A penalty kick rebound converted by Harry Kane gave England a deserved 2-1 win over Denmark in Wednesday’s Euro 2020 semi-final.
Victory helped them to set up a home showpiece against Italy on Sunday.
Kane saw his 104th minute penalty kick —— controversially not overturned by video review in spite of Raheem Sterling going down under minimal contact from Joakim Maehle – saved by Kasper Schmeichel.
But he made no mistake with his second attempt.
England have ended a 55-year wait to reach a major final.
One more win will end the same drought since their one and only trophy, the 1966 World Cup — also lifted at Wembley.
Denmark’s fairytale run since the collapse of Christen Eriksen with cardiac arrest in their opening game ended in spite of Mikey Damsgaard’s brilliant free-kick giving them a 30th minute lead.
But Simon Kjaer’s own goal levelled matters before the break and with England dominant, the winner was a matter of time in coming even if Denmark survived the initial 90 minutes.
The vast majority of the 65,000 crowd inside Wembley — the biggest attendance at a UK sports event since the coronavirus pandemic began —- could not hide their delight at seeing England continue their progress.
It was fully merited in spite of the disputed nature of the winning goal.
The influential Sterling cut in from the right and tumbled but was well on the way to the ground even before he was grazed by Maehle.
Sterling insisted he “touched my leg so it was a clear penalty kick.”
And the contact, however slight, was enough to convince the review the decision was not clearly mistaken and Kane took full advantage for his fourth goal of the tournament.
“It was a top performance — we had to dig in deep after the first goal we conceded in the tournament, and we regrouped well and showed a good team spirit to come back and win the game,” said Sterling.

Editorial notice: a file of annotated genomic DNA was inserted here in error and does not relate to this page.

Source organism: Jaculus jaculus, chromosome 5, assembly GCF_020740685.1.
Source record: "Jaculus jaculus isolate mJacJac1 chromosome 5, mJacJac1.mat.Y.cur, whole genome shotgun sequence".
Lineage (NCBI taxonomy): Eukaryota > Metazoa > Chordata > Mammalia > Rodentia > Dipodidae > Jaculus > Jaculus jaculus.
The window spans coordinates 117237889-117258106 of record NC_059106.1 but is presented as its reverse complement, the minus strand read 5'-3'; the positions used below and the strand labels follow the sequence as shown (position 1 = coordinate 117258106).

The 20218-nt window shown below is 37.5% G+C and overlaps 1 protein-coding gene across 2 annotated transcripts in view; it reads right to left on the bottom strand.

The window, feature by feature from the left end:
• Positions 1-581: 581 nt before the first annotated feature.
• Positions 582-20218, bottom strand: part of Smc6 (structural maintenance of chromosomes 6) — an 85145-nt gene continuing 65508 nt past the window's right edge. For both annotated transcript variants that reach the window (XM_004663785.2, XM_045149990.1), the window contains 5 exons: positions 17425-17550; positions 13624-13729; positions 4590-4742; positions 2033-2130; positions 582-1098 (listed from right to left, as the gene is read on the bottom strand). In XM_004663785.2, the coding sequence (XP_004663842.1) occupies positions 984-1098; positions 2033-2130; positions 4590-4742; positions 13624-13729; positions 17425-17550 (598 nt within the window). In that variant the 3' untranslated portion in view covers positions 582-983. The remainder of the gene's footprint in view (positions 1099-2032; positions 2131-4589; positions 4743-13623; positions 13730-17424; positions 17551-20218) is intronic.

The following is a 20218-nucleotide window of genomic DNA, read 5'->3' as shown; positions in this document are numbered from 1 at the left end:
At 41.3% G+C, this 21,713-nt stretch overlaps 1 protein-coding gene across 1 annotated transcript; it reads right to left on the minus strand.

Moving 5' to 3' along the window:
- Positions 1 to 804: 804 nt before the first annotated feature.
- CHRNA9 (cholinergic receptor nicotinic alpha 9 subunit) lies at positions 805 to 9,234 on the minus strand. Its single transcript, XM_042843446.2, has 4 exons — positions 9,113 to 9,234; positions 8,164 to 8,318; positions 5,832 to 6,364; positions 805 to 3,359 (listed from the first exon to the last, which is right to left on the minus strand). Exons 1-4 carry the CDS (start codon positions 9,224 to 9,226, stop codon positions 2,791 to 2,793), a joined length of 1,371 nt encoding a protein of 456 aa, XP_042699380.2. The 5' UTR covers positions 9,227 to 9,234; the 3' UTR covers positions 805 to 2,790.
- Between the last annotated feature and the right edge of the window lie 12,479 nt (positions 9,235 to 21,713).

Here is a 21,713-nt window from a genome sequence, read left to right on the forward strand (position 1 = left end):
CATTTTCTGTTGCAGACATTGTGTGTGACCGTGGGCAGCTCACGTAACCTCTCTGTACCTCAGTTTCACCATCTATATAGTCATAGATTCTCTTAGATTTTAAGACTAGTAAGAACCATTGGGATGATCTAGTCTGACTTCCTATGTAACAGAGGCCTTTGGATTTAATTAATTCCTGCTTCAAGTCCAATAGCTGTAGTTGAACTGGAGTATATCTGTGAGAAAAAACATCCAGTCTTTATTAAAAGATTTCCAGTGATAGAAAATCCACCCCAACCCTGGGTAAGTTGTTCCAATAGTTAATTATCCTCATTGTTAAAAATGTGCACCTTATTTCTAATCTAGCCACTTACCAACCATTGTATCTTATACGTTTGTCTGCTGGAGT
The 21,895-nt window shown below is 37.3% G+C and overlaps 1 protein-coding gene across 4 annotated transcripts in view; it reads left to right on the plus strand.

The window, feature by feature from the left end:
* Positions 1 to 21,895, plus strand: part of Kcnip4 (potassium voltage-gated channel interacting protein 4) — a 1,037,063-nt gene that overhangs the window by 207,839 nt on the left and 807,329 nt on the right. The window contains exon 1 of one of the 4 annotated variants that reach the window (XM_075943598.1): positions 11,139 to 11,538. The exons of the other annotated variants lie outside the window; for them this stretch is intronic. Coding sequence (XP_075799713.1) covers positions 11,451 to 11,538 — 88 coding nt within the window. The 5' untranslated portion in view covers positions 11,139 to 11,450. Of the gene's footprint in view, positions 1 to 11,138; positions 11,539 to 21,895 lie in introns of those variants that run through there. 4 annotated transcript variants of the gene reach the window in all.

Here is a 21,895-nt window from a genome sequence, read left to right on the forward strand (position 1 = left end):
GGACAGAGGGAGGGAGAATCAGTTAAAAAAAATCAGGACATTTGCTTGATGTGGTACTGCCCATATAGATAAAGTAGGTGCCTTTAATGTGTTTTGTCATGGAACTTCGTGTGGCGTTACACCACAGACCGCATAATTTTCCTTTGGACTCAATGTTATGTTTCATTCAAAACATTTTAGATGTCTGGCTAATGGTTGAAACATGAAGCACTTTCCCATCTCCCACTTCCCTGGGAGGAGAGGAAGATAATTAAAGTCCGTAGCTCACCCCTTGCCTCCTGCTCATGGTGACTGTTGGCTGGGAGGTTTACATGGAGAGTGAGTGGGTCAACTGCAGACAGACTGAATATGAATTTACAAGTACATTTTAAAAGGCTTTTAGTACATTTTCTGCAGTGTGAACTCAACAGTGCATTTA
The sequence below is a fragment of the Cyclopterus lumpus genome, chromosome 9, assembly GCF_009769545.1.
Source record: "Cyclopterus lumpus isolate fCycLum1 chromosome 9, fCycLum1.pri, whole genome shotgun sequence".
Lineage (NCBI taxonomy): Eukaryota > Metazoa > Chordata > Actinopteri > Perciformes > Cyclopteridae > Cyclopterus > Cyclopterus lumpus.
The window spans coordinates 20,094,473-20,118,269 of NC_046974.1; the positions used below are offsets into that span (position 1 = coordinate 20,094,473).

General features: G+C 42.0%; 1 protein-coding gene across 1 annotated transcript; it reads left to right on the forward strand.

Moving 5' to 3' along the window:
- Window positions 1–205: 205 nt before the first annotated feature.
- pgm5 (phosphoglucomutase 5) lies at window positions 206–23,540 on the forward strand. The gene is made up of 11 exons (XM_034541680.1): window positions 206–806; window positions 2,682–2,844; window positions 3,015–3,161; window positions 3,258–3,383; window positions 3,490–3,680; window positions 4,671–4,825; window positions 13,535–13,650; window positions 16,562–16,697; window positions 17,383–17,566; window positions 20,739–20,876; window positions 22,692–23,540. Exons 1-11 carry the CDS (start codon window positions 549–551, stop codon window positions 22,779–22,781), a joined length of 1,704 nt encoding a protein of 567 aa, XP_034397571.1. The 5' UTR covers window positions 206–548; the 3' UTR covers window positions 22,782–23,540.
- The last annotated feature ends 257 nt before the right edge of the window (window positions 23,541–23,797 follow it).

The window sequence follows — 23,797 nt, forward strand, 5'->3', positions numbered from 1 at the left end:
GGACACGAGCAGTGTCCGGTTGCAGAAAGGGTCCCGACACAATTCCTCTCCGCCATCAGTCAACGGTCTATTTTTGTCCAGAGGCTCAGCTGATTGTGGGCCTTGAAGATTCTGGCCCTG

“It was difficult going behind but we knew we had to stay patient — we knew with the legs we’ve got, the aggressiveness and the power we have in the team, it would be a matter of time before we broke them down.”
Denmark, playing on a wave of emotion since Eriksen’s collapse, started slowly but gradually turned matters.
Young talent Damsgaard had already curled wide before finding the net with a beautiful free-kick over the wall.
It was England’s first goal conceded in the tournament and in a total of 691 minutes —— though by then goalkeeper Jordan Pickford had narrowly broken England’s personal clean sheet record.
It was a record of World Cup winning-goalkeeper Gordon Banks, who didn’t concede for 720 minutes in May to July 1966.
Sterling was denied an equaliser by a point-blank Schmeichel save but his presence awaiting Bukayo Saka’s cross forced Kjaer into a 39th minute own goal.
It was the 11th own goal of the tournament with only nine having been recorded combined at every previous edition since 1960.
“It was an amazing journey,” said Kjaer. “I’m sorry that it’s over.”
Denmark’s tiring legs conceded possession and territory to England, who did however struggle to create.
Defender Harry Maguire’s header was superbly clawed out by Schmeichel — whose father Peter was a Denmark hero in their Euro title win of 1992 —— and extra-time loomed.
Schmeichel denied captain Kane and substitute Jack Grealish while Sterling fired over from the edge of the penalty box.
Eventually the pressure told though and England’s Wembley exploded with equal measure of joy and relief.